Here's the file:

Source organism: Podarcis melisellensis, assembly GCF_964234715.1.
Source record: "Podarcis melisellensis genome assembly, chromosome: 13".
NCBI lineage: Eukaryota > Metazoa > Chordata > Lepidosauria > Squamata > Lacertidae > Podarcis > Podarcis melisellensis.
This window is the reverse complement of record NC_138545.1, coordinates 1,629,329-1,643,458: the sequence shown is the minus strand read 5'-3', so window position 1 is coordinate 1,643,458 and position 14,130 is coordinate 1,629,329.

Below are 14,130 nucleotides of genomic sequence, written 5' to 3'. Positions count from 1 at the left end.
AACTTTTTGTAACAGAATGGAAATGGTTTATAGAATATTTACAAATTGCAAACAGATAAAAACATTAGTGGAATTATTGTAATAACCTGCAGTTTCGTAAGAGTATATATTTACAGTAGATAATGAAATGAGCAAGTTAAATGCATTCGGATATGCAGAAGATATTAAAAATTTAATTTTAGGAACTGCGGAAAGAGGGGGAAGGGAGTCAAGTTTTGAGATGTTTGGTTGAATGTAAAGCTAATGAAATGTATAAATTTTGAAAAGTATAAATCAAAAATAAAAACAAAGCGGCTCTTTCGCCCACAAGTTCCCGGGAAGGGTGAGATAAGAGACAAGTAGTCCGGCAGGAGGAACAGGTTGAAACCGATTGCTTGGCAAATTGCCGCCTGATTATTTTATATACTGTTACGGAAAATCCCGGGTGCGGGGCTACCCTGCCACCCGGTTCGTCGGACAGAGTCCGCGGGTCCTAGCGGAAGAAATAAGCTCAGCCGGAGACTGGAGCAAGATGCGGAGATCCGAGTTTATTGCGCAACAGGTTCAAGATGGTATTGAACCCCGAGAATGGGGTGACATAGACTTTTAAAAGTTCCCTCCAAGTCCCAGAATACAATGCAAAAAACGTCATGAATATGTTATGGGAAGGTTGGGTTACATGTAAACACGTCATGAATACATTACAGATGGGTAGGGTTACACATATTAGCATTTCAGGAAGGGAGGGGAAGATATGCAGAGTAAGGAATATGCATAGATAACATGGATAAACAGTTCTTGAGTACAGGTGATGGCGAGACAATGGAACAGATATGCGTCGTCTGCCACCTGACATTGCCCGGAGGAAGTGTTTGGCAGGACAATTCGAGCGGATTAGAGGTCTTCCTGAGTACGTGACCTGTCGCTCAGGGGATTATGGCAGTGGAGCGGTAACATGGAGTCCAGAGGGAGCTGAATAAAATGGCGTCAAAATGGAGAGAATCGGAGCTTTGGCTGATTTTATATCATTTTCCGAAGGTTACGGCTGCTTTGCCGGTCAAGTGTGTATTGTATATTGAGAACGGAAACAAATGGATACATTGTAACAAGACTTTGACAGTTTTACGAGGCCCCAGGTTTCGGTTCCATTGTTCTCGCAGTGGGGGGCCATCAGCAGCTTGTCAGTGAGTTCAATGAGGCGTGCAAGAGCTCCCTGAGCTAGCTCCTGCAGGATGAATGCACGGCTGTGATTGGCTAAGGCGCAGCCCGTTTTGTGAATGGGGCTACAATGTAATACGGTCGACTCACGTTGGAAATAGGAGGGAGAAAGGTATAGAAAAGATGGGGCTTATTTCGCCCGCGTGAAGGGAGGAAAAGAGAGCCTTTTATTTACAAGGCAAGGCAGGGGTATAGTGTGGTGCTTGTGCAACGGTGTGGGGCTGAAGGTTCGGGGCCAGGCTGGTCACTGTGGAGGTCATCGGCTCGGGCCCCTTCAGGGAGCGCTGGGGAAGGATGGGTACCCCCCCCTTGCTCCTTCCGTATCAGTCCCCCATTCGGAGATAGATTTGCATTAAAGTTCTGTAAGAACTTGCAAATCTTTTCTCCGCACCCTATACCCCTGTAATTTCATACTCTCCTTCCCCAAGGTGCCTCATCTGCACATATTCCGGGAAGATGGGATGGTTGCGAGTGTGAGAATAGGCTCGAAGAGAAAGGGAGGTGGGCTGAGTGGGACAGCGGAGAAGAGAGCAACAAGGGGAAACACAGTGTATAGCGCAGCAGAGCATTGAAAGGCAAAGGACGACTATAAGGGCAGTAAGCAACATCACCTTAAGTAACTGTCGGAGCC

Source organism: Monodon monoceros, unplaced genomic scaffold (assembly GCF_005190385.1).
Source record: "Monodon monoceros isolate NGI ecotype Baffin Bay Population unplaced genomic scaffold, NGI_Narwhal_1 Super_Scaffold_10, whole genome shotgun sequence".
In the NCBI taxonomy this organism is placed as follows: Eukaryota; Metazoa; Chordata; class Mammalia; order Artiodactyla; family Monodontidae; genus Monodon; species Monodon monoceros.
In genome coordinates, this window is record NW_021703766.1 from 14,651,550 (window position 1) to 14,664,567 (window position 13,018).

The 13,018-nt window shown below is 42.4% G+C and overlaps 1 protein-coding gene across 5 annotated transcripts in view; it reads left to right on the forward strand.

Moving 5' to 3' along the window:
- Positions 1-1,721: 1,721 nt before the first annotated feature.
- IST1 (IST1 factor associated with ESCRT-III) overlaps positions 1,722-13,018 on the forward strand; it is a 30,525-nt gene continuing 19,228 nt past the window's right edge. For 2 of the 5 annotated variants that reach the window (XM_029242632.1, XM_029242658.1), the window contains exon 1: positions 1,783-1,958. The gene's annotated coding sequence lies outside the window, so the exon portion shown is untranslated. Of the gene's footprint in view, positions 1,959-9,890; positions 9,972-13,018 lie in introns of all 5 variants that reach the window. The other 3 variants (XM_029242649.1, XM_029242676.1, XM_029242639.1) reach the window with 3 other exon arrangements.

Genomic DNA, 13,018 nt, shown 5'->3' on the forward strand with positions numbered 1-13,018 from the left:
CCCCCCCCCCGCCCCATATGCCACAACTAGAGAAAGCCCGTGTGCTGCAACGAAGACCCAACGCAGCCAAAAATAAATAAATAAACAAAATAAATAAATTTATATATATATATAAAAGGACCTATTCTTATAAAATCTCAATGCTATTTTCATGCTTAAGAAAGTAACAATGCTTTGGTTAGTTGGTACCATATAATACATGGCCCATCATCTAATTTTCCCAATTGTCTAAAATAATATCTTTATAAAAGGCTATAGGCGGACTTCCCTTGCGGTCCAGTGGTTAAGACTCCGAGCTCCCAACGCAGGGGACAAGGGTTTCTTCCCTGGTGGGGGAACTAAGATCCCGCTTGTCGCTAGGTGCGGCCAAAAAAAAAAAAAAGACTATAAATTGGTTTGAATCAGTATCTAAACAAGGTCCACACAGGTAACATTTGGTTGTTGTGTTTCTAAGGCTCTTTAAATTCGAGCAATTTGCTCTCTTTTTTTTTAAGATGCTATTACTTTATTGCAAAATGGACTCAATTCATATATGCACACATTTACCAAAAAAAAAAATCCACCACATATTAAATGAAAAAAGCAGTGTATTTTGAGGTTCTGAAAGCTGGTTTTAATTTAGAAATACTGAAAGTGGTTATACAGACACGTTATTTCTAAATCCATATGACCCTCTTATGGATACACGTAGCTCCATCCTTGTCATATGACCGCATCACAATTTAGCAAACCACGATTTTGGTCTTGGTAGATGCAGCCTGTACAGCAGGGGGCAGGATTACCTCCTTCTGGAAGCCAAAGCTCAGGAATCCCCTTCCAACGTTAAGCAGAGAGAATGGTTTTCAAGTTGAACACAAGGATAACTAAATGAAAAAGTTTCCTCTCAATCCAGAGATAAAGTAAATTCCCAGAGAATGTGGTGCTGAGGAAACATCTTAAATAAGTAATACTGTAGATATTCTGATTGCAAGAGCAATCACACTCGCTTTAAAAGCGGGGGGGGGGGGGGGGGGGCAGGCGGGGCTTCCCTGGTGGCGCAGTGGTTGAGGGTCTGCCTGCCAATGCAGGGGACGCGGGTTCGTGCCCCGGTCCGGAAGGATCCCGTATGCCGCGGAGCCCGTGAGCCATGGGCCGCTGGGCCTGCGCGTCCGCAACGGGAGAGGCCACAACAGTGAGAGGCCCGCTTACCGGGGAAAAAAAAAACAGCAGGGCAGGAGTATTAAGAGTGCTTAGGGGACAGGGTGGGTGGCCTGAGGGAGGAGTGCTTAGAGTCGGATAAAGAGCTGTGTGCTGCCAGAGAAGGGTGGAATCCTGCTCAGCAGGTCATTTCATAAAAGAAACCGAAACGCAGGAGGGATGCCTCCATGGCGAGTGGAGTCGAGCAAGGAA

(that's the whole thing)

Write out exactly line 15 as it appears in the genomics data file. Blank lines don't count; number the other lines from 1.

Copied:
Genomic DNA, 13,018 nt, shown 5'->3' on the forward strand with positions numbered 1-13,018 from the left: